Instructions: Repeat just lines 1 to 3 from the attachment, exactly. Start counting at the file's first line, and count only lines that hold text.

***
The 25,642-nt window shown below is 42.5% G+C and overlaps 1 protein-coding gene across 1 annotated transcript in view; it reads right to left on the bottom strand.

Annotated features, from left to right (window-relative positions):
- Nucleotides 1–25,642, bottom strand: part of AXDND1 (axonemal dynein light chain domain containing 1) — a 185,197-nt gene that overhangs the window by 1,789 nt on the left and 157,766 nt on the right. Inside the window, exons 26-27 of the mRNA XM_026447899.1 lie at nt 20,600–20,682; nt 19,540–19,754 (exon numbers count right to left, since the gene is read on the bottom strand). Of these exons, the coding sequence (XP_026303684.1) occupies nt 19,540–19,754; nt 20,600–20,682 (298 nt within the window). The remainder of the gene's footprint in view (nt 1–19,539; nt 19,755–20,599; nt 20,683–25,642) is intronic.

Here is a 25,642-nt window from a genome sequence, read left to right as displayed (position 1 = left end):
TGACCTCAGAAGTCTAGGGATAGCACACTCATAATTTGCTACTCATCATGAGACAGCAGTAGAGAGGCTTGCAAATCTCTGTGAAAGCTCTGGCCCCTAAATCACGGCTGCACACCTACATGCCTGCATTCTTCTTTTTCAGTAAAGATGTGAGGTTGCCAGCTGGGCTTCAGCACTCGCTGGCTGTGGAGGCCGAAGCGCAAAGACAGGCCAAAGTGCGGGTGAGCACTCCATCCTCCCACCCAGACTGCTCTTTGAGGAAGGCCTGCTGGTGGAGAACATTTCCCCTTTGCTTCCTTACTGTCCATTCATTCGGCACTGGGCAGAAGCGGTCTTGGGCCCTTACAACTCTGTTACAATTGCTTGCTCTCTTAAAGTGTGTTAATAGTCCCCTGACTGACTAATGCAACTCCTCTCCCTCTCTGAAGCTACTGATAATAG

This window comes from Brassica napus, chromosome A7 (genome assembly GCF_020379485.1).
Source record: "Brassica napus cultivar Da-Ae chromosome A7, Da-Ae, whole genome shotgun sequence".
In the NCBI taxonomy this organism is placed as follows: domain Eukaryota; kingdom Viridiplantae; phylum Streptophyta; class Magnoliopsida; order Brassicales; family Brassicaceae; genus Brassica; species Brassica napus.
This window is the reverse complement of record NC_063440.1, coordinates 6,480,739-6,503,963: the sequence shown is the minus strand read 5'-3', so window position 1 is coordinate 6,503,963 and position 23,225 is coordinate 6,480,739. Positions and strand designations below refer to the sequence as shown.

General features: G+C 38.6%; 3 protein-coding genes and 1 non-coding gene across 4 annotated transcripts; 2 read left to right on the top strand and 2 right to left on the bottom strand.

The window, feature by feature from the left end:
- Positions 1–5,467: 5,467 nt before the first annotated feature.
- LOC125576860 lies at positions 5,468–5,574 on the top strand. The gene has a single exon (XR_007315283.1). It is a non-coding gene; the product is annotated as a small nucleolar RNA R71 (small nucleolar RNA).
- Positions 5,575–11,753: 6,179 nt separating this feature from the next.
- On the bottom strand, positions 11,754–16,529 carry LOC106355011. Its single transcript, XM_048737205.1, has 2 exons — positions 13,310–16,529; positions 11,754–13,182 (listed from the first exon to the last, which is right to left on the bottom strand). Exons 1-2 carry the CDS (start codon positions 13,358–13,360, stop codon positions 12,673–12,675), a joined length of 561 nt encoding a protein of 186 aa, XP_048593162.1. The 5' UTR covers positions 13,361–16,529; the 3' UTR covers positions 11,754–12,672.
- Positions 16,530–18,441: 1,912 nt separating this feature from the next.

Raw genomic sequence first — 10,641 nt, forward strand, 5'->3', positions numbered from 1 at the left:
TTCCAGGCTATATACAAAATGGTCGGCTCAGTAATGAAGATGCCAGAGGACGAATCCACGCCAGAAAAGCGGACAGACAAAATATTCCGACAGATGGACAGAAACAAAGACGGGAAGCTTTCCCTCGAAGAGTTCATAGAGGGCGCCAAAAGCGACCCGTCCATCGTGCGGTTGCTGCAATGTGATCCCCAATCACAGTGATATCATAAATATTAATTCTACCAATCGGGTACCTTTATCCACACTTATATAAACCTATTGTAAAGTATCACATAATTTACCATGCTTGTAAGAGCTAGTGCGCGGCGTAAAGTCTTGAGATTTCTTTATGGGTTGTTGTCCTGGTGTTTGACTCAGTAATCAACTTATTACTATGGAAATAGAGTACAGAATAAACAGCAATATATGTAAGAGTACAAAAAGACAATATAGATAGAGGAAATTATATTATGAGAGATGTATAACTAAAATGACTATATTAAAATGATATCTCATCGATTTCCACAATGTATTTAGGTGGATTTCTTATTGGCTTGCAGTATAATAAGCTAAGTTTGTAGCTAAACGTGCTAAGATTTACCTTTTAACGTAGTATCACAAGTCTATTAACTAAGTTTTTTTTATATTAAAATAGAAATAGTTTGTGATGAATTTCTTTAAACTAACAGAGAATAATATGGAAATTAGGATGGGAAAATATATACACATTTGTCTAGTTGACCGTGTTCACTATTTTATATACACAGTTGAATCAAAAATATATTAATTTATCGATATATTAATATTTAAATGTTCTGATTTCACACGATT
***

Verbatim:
The 25,642-nt window shown below is 42.5% G+C and overlaps 1 protein-coding gene across 1 annotated transcript in view; it reads right to left on the bottom strand.

Annotated features, from left to right (window-relative positions):
- Nucleotides 1–25,642, bottom strand: part of AXDND1 (axonemal dynein light chain domain containing 1) — a 185,197-nt gene that overhangs the window by 1,789 nt on the left and 157,766 nt on the right. Inside the window, exons 26-27 of the mRNA XM_026447899.1 lie at nt 20,600–20,682; nt 19,540–19,754 (exon numbers count right to left, since the gene is read on the bottom strand). Of these exons, the coding sequence (XP_026303684.1) occupies nt 19,540–19,754; nt 20,600–20,682 (298 nt within the window). The remainder of the gene's footprint in view (nt 1–19,539; nt 19,755–20,599; nt 20,683–25,642) is intronic.